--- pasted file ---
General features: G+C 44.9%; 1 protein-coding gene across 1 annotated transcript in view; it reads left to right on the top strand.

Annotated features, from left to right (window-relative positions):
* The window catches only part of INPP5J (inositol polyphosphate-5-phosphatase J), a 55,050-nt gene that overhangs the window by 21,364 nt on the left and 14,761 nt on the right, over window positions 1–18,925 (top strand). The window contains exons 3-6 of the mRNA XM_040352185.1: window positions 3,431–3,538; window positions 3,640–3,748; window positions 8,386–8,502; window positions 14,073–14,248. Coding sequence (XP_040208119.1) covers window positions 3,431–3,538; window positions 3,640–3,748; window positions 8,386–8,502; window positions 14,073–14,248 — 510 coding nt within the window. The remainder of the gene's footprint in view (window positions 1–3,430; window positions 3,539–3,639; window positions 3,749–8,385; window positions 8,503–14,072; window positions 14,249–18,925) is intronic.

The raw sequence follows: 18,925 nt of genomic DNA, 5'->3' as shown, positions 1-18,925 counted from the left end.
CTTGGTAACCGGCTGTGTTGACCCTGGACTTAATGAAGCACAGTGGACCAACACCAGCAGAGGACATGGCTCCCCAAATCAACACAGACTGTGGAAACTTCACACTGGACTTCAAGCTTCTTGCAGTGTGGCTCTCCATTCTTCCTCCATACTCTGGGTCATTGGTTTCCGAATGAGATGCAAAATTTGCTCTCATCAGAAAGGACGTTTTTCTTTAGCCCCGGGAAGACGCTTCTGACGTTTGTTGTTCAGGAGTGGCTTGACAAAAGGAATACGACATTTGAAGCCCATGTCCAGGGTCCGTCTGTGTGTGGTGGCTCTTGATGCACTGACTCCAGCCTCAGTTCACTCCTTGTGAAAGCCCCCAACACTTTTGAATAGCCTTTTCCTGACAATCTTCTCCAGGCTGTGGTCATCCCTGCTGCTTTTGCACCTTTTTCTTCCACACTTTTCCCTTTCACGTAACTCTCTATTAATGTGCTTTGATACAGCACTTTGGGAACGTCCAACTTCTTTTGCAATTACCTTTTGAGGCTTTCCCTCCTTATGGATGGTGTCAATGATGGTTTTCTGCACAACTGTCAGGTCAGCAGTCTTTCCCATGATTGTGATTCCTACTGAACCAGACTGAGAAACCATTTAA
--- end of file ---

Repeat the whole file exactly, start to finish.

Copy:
General features: G+C 44.9%; 1 protein-coding gene across 1 annotated transcript in view; it reads left to right on the top strand.

Annotated features, from left to right (window-relative positions):
* The window catches only part of INPP5J (inositol polyphosphate-5-phosphatase J), a 55,050-nt gene that overhangs the window by 21,364 nt on the left and 14,761 nt on the right, over window positions 1–18,925 (top strand). The window contains exons 3-6 of the mRNA XM_040352185.1: window positions 3,431–3,538; window positions 3,640–3,748; window positions 8,386–8,502; window positions 14,073–14,248. Coding sequence (XP_040208119.1) covers window positions 3,431–3,538; window positions 3,640–3,748; window positions 8,386–8,502; window positions 14,073–14,248 — 510 coding nt within the window. The remainder of the gene's footprint in view (window positions 1–3,430; window positions 3,539–3,639; window positions 3,749–8,385; window positions 8,503–14,072; window positions 14,249–18,925) is intronic.

The raw sequence follows: 18,925 nt of genomic DNA, 5'->3' as shown, positions 1-18,925 counted from the left end.
CTTGGTAACCGGCTGTGTTGACCCTGGACTTAATGAAGCACAGTGGACCAACACCAGCAGAGGACATGGCTCCCCAAATCAACACAGACTGTGGAAACTTCACACTGGACTTCAAGCTTCTTGCAGTGTGGCTCTCCATTCTTCCTCCATACTCTGGGTCATTGGTTTCCGAATGAGATGCAAAATTTGCTCTCATCAGAAAGGACGTTTTTCTTTAGCCCCGGGAAGACGCTTCTGACGTTTGTTGTTCAGGAGTGGCTTGACAAAAGGAATACGACATTTGAAGCCCATGTCCAGGGTCCGTCTGTGTGTGGTGGCTCTTGATGCACTGACTCCAGCCTCAGTTCACTCCTTGTGAAAGCCCCCAACACTTTTGAATAGCCTTTTCCTGACAATCTTCTCCAGGCTGTGGTCATCCCTGCTGCTTTTGCACCTTTTTCTTCCACACTTTTCCCTTTCACGTAACTCTCTATTAATGTGCTTTGATACAGCACTTTGGGAACGTCCAACTTCTTTTGCAATTACCTTTTGAGGCTTTCCCTCCTTATGGATGGTGTCAATGATGGTTTTCTGCACAACTGTCAGGTCAGCAGTCTTTCCCATGATTGTGATTCCTACTGAACCAGACTGAGAAACCATTTAA